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Stop cruel use of shock collars on our pets

I would like to draw your readers' attention to an ongoing campaign promoting the use of electronic shock collars, used with containment fencing as a means of preventing pets from straying.

Containment fencing works by laying signal emitting cable underground, to surround a predetermined area, such as your garden. Your cat or dog wears a receiver collar, and if they approach the wire, they receive a shock as punishment.

The theory is your cat or dog will learn that, if they approach the barrier, they will be shocked. Approaching the barrier should therefore decrease, as your pet will want to avoid the shock.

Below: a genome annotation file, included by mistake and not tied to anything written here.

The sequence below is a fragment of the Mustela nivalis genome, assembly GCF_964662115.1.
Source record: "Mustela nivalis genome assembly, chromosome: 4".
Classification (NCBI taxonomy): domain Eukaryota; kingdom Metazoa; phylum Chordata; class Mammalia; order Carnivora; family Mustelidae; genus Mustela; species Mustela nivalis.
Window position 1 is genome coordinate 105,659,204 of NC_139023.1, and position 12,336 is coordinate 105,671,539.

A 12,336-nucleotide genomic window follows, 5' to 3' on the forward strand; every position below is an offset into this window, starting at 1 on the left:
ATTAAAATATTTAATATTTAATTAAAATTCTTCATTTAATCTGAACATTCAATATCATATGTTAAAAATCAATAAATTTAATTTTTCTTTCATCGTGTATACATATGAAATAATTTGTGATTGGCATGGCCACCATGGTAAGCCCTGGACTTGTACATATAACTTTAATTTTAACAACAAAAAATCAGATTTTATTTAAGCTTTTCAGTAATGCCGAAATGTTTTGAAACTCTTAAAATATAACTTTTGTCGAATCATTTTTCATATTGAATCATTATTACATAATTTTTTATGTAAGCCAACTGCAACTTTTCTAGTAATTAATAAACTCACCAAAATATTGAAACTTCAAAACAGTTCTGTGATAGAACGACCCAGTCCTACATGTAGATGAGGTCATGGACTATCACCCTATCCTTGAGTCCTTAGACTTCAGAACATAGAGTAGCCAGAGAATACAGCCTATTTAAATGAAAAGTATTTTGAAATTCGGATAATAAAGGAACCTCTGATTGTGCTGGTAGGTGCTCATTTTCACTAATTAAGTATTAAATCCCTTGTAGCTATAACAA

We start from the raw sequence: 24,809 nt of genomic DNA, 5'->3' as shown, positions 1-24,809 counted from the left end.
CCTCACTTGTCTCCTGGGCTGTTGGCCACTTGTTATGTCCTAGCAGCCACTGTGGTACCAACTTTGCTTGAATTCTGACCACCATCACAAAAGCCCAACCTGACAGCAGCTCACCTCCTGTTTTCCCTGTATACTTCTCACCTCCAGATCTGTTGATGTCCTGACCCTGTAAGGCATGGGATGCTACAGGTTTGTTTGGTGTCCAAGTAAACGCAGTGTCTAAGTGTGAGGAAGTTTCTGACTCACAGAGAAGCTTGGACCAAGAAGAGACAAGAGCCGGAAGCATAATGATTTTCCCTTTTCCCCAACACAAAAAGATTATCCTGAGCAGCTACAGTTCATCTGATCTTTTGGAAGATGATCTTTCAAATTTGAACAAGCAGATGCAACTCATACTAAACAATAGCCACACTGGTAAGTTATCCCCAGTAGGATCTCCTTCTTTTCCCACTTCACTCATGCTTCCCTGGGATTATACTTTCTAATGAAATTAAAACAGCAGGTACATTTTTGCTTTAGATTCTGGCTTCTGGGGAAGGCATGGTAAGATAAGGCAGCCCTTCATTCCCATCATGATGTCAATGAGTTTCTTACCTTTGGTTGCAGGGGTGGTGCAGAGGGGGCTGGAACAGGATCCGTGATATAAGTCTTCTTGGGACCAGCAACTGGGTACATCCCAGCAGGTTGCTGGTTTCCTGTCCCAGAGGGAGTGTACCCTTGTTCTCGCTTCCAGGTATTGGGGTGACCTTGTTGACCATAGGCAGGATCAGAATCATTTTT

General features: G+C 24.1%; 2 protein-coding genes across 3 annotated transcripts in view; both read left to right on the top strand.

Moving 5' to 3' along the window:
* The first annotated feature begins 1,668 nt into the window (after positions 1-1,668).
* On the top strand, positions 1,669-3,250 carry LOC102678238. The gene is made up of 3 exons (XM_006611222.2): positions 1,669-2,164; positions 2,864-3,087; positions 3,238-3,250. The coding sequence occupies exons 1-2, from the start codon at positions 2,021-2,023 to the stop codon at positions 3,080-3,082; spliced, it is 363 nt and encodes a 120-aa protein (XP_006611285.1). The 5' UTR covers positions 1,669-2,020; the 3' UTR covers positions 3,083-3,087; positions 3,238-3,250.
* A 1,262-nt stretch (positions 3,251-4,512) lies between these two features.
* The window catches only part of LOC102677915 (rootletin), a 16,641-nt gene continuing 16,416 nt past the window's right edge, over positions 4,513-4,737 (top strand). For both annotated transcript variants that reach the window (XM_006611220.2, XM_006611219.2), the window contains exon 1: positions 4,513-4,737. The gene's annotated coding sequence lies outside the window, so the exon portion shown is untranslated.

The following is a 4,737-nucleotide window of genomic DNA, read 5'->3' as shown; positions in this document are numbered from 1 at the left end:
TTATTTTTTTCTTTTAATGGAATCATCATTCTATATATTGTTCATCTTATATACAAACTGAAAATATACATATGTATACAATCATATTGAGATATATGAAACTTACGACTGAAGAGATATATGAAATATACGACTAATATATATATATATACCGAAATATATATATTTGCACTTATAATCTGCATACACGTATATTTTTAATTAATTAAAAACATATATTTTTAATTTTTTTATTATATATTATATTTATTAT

Many animal welfare organisations, including the APBC (Association of Pet Behaviour Counsellors), of which I am a Provisional Member, are very concerned about the use of electric shocks to modify pet behaviour.

Shock collars most likely cause pain and fear when used on pets, and this has been supported by research.

It is unethical to use pain and fear to train our pets. We have a moral responsibility as pet owners to ensure the welfare of our pets. As other options are available, eg reward-based obedience training for pets (cats can be trained too!), combined with adequate fencing, there is no excuse to punish our pets in this way. For more information, see www.apbc.org.uk.



Dr SARAH MILLSOPP

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